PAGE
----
If you think Google’s search engine empire has already hit its peak, think again. Over the past few months, there have been striking additions to the Google brand, making its portfolio more diverse than ever before. In a battle with search engines such as Yahoo and Bing, Google still dominates worldwide, carrying almost 90% of the search market shares as of March 2011. Alexa also reports the search engine as the most visited website in its Top 500.
Google+: Join the Club (When They Let You)
Spearheading this objective to keep pace as the clear cut number one search engine is the recent advent of Google+, a social network that is Google’s answer to Facebook. The project is still in its limited trial mode, as final tests are being done before its full release. The only way to get in is by direct invite by Google or via an invite by someone who was already invited, and that’s no guarantee you’ll get in either. Right now the project gives off a VIP-in-the-club vibe due to its intense exclusivity, and the increasing number of people clamoring for invites. Check out the Google+ project details for yourself.
Google+ is capitalizing on features Facebook hasn’t utilized yet. The first example of this is Google’s creation of friend “Circles” which enable the user to sort his or her friends into groups. This way you can distinguish co-workers and childhood friends without having to maneuver your way through every friend. The best function of Circles is the ability for the user to set different privacy settings for each of them. No longer will you have to worry about your boss seeing photos of what you did last Friday night, even if you want college friends to see them.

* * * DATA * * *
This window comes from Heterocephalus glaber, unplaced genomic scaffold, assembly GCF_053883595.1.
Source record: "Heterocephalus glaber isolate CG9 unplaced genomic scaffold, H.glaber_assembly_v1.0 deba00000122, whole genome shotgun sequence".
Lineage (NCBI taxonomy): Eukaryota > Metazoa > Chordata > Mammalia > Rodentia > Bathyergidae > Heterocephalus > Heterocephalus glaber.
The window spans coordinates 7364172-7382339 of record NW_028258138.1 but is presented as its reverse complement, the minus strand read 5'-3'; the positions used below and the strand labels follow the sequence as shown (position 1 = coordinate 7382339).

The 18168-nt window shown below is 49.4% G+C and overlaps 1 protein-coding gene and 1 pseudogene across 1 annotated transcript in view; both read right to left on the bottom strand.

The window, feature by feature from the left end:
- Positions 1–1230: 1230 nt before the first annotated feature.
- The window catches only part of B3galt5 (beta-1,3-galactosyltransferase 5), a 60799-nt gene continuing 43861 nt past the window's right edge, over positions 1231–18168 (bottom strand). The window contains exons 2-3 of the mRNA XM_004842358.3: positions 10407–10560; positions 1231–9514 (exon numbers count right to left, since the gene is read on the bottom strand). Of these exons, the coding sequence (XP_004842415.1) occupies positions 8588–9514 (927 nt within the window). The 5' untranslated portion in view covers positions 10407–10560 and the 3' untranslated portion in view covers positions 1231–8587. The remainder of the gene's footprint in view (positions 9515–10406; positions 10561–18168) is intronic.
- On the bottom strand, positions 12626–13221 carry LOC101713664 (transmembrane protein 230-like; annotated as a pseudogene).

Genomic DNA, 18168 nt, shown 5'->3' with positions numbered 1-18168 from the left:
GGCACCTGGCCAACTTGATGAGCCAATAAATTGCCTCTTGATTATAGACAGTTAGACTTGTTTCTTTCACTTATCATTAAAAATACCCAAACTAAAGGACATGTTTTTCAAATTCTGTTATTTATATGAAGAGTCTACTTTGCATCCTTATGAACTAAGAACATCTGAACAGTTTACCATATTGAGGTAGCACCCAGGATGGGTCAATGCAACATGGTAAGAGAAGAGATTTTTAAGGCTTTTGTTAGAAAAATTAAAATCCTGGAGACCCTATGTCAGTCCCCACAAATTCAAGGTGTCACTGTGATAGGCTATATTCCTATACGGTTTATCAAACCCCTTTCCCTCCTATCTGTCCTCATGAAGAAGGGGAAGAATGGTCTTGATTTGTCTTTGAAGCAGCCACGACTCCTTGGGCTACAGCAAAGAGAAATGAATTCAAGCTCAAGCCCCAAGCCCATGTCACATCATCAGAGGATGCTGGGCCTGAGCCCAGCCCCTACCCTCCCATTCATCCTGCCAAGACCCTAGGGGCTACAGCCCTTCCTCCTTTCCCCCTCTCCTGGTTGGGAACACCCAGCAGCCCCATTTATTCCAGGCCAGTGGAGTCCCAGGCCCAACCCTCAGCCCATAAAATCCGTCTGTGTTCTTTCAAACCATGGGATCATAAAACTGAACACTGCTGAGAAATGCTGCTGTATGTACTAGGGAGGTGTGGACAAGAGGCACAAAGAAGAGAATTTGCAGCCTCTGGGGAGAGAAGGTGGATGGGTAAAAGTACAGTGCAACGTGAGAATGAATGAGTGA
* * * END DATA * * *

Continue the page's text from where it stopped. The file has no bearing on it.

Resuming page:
The circles aren’t even going to be Google+’s top draw, as the project is introducing “Hangouts,” a new face-to-face chat that works like an old internet chat room; multiple friends can enter and leave as they please. It even allows you to view YouTube videos with your friends in real-time. Mark Zuckerberg announced on July 6, 2011, a week after the Google+ reveal, that Facebook has partnered with Skype to enable video chatting of its own, as well as group chatting and a new chat design. This announcement is a direct sign of the competition that stems between the two online powers.
Although private now, Google+ is taking a very open direction. All private accounts will automatically be deleted by July 31 as a means to make sure every page is public when the project is finalized. Even though all profiles will be public, only the person’s full name will be displayed for everyone to see, so the personal information you don’t want disclosed will not be shown. Google+ announced on July 12 it had privatized the gender option to accommodate businesses as well as those uncomfortable displaying private information.
Solve a Problem and Win a Prize!
Google is apparently also now in the problem solving business. Just a few days ago, their subsidiary company, Slide, launched Prizes.org. This is a contest website where people post questions and problems with the intention of paying a cash prize to whoever comes up with the best answer. The buzz (pun intended) about Google+ has most likely kept Prizes.org on the DL, but it is certainly an intriguing concept due to the simple money making potential it gives users. The site comes off looking like a more polished Craigslist with more transparency. Visitors to the site vote to determine the best answer and the one with the most votes wins the cash.
Slide also launched an iPhone app in March known as the Disco Messenger, which gives users the function to start a texting chat room on their phone with up to 99 people. It can be downloaded at the iTunes store for free. This seems like an alternate version to the Google+ mobile feature Huddle, which also features real-time text chat with multiple users.
Streamlining the Google Brand: The Final Step
Popular online venues Blogger and Picasa will be no more within the next six weeks – in name. With the plan to promote Google+, and the Google brand in general, Blogger and Picasa will soon be known as “Google Blogs” and “Google Photos” respectively. Both brands already had enormous followings under their individual names, but the name changes signal an intention to integrate both into usage of Google+ when it finally launches publically. Whether people like the changes or not, it is clear Google is dead set on making their brand the most popular in today’s global online market